The Talented Mr. Ripley

The Talented Mr. Ripley is a 1955 psychological thriller novel by Patricia Highsmith. This novel introduced the character of Tom Ripley, who returns in four subsequent novels. It has been adapted numerous times for screen, including Purple Noon (1960) starring Alain Delon and The Talented Mr. Ripley (1999) starring Matt Damon.

The Talented Mr. Ripley
The Talented Mr. Ripley Cover.jpg
First US edition
AuthorPatricia Highsmith
CountryUnited States
GenreCrime novel
Publisher • Coward-McCann (United States)
 • Cresset Press (United Kingdom)
Publication date
November 30, 1955[1]
Media typePrint (hardback, paperback)
Followed byRipley Under Ground 


Tom Ripley is a young man struggling to make a living in New York City by whatever means necessary, including a series of small-time confidence scams. One day, he is approached by shipping magnate Herbert Greenleaf to travel to "Mongibello" (based on the resort town Positano), in Italy, to persuade Greenleaf's errant son, Dickie, to return to the United States and join the family business. Ripley agrees, exaggerating his friendship with Dickie, a half-remembered acquaintance, in order to gain the elder Greenleaf's trust.

Shortly after his arrival in Italy, Ripley meets Dickie and Dickie's girlfriend Marge Sherwood, and Dickie allows Tom Ripley to stay with him in his Italian home. As Ripley and Dickie spend more time together, Marge feels left out. However, soon after Ripley arrives, Freddie Miles, a school friend of Dickie's, visits Dickie's summer home. Tom begins to grow jealous of Freddie, and grows closer to Marge over their shared anguish in Dickie's shifting loyalty.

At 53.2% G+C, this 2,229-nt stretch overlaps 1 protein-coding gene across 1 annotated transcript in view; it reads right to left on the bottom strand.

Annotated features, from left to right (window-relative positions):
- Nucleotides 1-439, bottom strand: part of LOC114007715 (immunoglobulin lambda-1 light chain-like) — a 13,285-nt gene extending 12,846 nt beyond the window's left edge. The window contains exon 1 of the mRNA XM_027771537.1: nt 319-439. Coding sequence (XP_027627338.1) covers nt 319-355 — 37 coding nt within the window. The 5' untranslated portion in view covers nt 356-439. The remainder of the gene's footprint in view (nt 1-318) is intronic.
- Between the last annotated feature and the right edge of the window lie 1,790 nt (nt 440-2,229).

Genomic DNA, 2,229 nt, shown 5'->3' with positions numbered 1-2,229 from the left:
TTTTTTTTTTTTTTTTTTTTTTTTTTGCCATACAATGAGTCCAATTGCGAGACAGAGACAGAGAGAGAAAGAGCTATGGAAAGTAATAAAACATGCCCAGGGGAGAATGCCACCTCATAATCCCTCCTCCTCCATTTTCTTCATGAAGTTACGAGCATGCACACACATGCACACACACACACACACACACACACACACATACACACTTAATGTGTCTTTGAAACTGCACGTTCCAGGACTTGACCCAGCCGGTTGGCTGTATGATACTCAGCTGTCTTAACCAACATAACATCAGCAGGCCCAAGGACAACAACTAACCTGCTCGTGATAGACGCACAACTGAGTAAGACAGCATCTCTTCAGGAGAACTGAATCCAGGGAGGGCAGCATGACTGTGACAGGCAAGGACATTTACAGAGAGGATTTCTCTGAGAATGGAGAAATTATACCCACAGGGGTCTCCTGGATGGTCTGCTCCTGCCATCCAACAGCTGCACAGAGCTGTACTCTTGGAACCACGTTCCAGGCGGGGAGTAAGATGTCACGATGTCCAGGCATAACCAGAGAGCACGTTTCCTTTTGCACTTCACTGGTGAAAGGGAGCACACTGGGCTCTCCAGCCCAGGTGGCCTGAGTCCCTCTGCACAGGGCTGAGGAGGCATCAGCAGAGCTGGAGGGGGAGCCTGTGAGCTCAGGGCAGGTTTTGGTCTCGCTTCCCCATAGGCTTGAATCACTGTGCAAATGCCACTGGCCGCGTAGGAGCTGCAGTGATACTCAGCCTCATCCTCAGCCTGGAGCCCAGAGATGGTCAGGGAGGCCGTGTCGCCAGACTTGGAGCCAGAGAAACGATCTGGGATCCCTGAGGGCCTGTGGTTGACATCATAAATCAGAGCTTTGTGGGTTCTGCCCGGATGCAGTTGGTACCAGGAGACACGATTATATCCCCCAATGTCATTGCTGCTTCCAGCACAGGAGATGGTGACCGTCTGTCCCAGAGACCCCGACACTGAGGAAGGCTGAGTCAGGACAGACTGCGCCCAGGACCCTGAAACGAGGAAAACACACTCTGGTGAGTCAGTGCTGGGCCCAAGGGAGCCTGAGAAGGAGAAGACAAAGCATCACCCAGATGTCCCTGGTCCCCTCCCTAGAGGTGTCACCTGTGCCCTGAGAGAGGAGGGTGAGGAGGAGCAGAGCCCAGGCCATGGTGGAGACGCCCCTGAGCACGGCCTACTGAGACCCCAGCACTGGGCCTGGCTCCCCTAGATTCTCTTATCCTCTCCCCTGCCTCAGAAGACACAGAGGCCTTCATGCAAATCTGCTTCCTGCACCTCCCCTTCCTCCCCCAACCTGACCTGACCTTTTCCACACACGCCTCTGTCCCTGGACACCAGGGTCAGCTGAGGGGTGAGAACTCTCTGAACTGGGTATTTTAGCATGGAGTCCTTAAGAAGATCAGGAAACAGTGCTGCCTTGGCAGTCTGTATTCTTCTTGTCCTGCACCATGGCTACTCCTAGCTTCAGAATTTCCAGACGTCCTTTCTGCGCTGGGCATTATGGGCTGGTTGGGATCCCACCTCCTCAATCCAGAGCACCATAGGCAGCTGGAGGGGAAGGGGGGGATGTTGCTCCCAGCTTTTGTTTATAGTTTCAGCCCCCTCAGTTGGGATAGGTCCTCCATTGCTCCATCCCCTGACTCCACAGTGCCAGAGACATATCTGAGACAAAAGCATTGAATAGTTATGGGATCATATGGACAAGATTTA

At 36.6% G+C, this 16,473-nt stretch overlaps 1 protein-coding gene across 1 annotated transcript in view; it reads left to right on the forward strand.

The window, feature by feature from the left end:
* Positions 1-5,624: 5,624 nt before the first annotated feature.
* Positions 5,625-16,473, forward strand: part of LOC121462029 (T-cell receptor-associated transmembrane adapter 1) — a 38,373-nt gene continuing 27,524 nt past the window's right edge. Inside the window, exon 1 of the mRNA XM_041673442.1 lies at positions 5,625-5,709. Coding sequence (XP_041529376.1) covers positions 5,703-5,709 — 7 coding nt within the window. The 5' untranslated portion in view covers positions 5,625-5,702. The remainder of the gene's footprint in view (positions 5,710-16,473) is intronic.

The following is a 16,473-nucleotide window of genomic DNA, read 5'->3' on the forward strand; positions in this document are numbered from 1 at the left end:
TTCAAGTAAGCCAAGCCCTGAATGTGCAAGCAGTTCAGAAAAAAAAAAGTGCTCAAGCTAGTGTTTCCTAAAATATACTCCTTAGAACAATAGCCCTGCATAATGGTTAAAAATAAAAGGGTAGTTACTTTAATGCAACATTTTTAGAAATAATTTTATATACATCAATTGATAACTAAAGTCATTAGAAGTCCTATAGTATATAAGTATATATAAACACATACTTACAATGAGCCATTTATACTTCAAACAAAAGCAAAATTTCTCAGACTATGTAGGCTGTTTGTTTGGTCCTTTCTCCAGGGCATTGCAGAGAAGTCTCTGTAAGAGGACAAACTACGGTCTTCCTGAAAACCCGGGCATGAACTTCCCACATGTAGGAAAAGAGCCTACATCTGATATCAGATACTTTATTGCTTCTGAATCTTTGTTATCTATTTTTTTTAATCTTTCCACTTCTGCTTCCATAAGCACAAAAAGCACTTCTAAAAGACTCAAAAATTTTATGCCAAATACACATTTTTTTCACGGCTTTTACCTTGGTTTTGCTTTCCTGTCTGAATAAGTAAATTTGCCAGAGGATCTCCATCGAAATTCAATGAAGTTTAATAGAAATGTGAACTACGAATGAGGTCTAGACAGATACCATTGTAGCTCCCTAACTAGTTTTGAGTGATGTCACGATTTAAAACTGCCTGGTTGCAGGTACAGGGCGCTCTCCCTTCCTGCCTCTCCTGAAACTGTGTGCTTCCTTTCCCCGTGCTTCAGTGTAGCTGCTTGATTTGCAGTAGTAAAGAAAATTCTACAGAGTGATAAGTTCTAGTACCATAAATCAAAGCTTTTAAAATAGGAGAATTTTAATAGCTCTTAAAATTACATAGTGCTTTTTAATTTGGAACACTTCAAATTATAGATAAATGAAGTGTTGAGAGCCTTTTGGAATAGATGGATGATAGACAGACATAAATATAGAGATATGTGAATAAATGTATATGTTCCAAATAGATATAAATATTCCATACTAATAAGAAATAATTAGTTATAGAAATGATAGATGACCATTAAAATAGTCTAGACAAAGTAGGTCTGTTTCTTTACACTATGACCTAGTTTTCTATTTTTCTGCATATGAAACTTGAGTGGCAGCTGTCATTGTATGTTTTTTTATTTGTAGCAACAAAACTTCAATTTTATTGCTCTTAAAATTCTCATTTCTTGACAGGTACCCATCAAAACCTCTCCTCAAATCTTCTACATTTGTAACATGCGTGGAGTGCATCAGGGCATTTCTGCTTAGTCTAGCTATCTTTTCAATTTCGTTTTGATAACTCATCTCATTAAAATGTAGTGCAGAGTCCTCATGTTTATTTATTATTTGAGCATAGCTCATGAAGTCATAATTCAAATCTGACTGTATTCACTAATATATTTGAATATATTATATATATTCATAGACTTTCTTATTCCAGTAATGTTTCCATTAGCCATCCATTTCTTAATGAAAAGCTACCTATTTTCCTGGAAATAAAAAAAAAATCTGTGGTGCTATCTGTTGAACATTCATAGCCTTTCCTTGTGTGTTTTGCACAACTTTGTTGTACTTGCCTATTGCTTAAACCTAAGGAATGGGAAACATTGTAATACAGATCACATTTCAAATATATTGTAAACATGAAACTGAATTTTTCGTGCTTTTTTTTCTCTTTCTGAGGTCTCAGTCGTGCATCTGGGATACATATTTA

Dickie becomes upset when he unexpectedly finds Ripley in his bedroom dressed up in his clothes and imitating his mannerisms. From this moment on, Ripley senses that Dickie has begun to tire of him, resenting his constant presence and growing personal dependence. Ripley has indeed become obsessed with Dickie, which is further reinforced by his desire to imitate and maintain the wealthy lifestyle Dickie has afforded him. As a gesture to Ripley, Dickie agrees to travel with him on a short holiday to San Remo. Sensing that he is about to cut him loose, Ripley finally decides to murder Dickie and assume his identity. When the two set sail in a small rented boat, Ripley beats him to death with an oar, dumps his anchor-weighted body into the water, and scuttles the boat.

Ripley assumes Dickie's identity, living off the latter's trust fund and carefully providing communications to Marge to assure her that Dickie has dumped her. Ripley forges checks and changes his appearance to better resemble Dickie in order to continue the lavish lifestyle he has enjoyed. Freddie Miles encounters Ripley at what he supposes to be Dickie's apartment in Rome; he soon suspects something is wrong. When Miles finally confronts him, Ripley kills him with a heavy glass ashtray in the apartment. He later disposes of the body on the outskirts of Rome, attempting to make the police believe that robbers have murdered Miles.

Ripley enters a cat-and-mouse game with the Italian police but manages to keep himself safe by restoring his own identity and moving to Venice. In succession, Marge, Dickie's father, and an American private detective confront Ripley, who suggests to them that Dickie was depressed and may have committed suicide. Marge stays for a while at Ripley's rented house in Venice. When she discovers Dickie's rings in Ripley's possession, she seems to be on the verge of realizing the truth. Panicked, Ripley contemplates murdering Marge, but she is saved when she says that if Dickie gave his rings to Ripley, then he probably meant to kill himself.